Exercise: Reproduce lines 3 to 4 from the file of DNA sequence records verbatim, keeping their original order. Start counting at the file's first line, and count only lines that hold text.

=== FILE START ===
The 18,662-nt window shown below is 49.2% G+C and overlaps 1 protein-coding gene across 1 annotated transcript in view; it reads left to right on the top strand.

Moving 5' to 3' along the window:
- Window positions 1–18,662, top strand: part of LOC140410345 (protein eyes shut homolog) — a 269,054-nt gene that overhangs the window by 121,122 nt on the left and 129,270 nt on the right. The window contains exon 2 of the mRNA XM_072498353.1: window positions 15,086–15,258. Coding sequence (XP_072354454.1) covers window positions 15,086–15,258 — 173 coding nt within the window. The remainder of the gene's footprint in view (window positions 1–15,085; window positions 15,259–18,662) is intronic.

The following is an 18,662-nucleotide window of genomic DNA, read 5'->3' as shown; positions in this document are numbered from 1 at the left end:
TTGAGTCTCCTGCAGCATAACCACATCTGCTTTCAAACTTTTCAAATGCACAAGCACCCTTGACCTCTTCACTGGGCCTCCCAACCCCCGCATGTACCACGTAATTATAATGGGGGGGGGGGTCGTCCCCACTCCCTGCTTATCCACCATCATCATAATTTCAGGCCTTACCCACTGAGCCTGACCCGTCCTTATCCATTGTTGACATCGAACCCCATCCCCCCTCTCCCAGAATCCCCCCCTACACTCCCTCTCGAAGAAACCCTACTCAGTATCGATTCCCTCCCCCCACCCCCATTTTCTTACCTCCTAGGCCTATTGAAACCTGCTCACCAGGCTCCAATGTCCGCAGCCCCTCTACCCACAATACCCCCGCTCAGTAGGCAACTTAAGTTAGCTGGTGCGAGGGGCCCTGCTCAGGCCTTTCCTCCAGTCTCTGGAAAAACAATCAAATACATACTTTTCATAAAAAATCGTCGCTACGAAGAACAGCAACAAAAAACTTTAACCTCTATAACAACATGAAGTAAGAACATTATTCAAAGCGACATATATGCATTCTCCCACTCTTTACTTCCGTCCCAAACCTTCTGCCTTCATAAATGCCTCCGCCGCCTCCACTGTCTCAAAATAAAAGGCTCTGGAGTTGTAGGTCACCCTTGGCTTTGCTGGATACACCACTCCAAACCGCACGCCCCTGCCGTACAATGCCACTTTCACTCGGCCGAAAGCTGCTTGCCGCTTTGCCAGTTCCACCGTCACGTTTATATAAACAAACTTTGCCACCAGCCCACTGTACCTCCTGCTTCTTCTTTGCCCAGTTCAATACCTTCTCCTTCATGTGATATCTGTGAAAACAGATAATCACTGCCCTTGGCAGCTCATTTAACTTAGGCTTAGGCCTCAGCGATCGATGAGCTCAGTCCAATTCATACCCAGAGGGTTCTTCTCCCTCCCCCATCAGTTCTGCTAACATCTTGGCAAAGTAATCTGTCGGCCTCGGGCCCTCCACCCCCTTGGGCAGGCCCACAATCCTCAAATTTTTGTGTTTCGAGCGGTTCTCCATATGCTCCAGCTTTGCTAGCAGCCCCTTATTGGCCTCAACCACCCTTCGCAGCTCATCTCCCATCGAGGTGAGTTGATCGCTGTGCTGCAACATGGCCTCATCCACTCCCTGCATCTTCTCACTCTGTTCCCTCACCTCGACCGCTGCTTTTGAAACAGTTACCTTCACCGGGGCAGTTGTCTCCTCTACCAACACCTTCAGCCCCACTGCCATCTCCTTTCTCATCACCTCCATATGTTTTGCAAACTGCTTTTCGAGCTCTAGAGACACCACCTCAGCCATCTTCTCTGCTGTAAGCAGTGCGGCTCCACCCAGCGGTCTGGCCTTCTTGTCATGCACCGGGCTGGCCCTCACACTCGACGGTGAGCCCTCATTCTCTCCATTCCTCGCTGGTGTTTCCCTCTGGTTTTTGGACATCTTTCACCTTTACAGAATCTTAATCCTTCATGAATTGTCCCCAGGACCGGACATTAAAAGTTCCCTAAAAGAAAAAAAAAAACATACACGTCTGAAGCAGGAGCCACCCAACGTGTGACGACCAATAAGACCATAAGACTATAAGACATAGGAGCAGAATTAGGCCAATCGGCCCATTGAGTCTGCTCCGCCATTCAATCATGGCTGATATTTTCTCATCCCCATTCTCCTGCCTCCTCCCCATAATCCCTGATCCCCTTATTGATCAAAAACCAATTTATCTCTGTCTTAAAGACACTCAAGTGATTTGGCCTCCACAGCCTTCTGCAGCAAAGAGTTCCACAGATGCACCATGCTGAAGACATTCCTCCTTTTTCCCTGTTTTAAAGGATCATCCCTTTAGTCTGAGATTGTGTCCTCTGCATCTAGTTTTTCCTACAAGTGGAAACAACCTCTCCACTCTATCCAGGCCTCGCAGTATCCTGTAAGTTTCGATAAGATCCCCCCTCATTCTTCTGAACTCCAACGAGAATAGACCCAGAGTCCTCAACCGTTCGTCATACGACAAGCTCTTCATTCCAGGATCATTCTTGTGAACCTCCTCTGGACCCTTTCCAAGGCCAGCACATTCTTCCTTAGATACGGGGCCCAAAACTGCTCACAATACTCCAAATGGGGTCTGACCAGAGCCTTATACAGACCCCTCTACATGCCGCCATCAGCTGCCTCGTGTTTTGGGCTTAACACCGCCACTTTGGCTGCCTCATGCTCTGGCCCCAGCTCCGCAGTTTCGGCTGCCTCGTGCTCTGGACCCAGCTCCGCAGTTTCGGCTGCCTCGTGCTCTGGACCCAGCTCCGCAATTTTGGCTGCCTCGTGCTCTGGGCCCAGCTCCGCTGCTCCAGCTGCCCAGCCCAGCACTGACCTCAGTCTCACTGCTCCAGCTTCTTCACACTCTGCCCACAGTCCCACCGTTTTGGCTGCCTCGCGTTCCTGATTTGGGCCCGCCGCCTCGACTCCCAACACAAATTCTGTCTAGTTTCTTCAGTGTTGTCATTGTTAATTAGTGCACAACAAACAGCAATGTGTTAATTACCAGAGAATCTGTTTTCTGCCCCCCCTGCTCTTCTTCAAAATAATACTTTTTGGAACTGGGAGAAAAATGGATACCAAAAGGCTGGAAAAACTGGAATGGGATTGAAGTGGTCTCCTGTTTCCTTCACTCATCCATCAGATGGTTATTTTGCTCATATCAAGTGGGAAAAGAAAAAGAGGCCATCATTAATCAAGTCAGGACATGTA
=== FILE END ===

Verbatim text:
- Window positions 1–18,662, top strand: part of LOC140410345 (protein eyes shut homolog) — a 269,054-nt gene that overhangs the window by 121,122 nt on the left and 129,270 nt on the right. The window contains exon 2 of the mRNA XM_072498353.1: window positions 15,086–15,258. Coding sequence (XP_072354454.1) covers window positions 15,086–15,258 — 173 coding nt within the window. The remainder of the gene's footprint in view (window positions 1–15,085; window positions 15,259–18,662) is intronic.

The following is an 18,662-nucleotide window of genomic DNA, read 5'->3' as shown; positions in this document are numbered from 1 at the left end: